12:07 Delete reply: 100x jump in query time with IN operator (artifact: 33515d88e3 user: gunter_hick)
Deleted
12:06 Reply: 100x jump in query time with IN operator (artifact: 5a04e3117b user: gunter_hick)
SQLite NGQP is a cost based query planner. The IN () operator with a list of literal values gets implemented as a kind of temporary table; sometimes SQLite decides to create an index and do lookups, other times it decides to use that table as the outermost loop of the query.

EXPLAIN QUERY PLAN should show that in a more concise manner.

If compiled in DEBUG mode mith WHERETRACE enabled, the .wheretrace command will show how SQLite NGQP reaches its plan. Essential input is the return values from the xBestIndex method of your virtual table, especially the "number of rows" and the "estimated cost". It is paramount to deliver accurate estimates. Cost should reflect processing cost relative to SQLite native tables.

Note that you can name the IN table by making it a CTE and CROSS JOIN to force the query plan that works fast.
12:06 Reply: 100x jump in query time with IN operator (artifact: a3d68ed8b4 user: gunter_hick)
SQLite NGQP is a cost based query planner. The IN () operator with a list of literal values gets implemented as a kind of temporary table; sometimes SQLite decides to create an index and do lookups, other times it decides to use that table as the outermost loop of the query.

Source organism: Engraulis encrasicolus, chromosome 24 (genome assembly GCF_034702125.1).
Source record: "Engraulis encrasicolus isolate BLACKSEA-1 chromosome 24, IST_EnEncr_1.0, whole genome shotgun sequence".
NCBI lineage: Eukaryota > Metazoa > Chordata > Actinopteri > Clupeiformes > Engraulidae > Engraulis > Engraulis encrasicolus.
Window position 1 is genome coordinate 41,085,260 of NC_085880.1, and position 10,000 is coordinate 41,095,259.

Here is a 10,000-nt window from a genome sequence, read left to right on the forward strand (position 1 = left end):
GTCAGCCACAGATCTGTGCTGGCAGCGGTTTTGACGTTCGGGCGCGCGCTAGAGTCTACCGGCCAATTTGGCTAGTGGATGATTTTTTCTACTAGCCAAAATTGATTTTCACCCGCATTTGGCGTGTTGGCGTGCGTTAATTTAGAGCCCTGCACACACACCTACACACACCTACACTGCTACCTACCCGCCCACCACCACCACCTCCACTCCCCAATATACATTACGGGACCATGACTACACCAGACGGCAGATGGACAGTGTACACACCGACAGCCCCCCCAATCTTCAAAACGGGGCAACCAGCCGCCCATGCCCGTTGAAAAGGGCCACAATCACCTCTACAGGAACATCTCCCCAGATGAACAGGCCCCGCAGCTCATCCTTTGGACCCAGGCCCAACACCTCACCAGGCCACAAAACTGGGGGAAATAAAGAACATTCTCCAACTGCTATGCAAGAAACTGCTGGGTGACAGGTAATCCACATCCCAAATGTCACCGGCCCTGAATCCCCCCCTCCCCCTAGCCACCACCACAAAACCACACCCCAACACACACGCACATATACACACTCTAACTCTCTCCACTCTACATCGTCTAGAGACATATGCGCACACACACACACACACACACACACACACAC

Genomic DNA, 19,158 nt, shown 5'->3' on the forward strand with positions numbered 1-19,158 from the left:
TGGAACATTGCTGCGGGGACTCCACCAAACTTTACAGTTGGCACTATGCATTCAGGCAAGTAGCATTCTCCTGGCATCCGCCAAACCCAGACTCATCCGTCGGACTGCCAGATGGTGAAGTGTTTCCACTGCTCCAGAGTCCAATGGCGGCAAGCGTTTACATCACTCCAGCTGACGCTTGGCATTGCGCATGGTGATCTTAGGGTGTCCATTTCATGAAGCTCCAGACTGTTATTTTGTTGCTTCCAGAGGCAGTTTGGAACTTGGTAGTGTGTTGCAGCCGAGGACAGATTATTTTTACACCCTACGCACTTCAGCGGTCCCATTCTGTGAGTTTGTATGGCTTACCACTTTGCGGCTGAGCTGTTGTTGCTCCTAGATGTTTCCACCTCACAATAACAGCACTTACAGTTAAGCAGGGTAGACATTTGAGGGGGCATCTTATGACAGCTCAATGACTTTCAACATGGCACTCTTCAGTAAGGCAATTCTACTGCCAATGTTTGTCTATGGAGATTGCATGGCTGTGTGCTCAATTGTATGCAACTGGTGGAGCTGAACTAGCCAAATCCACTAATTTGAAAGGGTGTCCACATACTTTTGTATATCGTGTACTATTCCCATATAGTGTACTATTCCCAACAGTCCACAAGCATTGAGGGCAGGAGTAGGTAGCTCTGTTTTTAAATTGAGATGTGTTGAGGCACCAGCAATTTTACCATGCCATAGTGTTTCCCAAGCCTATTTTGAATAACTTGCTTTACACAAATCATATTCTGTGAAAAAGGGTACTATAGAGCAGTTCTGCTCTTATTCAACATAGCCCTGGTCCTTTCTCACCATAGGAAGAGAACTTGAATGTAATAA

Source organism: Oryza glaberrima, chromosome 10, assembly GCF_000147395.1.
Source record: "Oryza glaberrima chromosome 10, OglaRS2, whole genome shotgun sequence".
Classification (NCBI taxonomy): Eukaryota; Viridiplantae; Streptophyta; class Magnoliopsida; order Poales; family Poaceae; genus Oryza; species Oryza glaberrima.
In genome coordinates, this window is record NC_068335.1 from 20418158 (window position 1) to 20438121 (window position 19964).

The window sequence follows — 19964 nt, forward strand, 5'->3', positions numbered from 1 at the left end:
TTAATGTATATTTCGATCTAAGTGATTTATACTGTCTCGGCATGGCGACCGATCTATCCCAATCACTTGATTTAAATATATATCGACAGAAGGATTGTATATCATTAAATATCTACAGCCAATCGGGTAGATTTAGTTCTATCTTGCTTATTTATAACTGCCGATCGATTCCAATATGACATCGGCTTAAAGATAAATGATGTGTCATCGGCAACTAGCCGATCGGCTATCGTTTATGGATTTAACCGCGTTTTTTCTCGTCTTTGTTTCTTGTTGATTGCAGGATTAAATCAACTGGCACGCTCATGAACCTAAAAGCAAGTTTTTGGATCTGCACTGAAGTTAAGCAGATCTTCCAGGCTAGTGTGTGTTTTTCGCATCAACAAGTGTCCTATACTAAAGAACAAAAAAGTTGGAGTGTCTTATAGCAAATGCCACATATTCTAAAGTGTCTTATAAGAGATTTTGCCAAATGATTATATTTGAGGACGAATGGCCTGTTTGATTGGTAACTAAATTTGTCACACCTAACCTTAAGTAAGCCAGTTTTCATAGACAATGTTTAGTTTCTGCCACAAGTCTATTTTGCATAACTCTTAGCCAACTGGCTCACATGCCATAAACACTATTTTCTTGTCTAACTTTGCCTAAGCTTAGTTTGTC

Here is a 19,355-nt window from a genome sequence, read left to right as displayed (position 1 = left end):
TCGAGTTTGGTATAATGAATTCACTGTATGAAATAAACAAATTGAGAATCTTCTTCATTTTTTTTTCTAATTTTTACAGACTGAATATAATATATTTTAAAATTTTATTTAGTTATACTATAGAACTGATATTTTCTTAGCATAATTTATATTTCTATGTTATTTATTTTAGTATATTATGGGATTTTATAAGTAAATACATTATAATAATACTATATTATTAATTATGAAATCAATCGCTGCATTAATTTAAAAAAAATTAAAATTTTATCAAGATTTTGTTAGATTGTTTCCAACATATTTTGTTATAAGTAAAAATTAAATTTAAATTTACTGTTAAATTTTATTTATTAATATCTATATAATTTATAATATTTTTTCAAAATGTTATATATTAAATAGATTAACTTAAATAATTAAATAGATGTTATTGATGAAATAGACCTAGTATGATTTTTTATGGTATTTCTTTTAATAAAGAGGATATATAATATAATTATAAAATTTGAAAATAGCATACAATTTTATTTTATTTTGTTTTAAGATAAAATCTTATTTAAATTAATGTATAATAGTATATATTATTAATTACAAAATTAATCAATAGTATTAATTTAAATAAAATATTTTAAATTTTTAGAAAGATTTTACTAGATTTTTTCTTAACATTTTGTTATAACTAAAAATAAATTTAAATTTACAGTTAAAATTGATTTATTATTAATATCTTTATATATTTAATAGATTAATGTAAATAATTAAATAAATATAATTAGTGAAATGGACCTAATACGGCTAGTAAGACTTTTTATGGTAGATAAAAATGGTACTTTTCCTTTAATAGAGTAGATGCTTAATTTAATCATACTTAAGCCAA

EXPLAIN QUERY PLAN should show that in a more concise manner.

If compiled in DEBUG mode mith WHERETRACE enabled, the .wheretrace command will show how SQLite NGQP reaches its plan. Essential input is the return values from the xBestIndex method of your virtual table, especially the "number of rows" and the "estimated cost". It is paramount to deliver accurate estimates. Cost should reflect processing cost relative to SQLite native tables.

Note that you can name the IN table by making it a CTE and CROSS JOIN to force the query plan that works fast.
08:00 Post: 100x jump in query time with IN operator (artifact: e7b9a0d7db user: Prinzhorn)

I have a query that uses WHERE id IN (1,2,3,...) where the list (1,2,3,...) is dynamically generated from an array of integers (not using parameters). Now I have a particular query that takes roughly 500ms with 26623 ids but 50s (100x slower) with 26624 ids. In a different scenario the jump in query time happens between 3071 and 3072 IDs.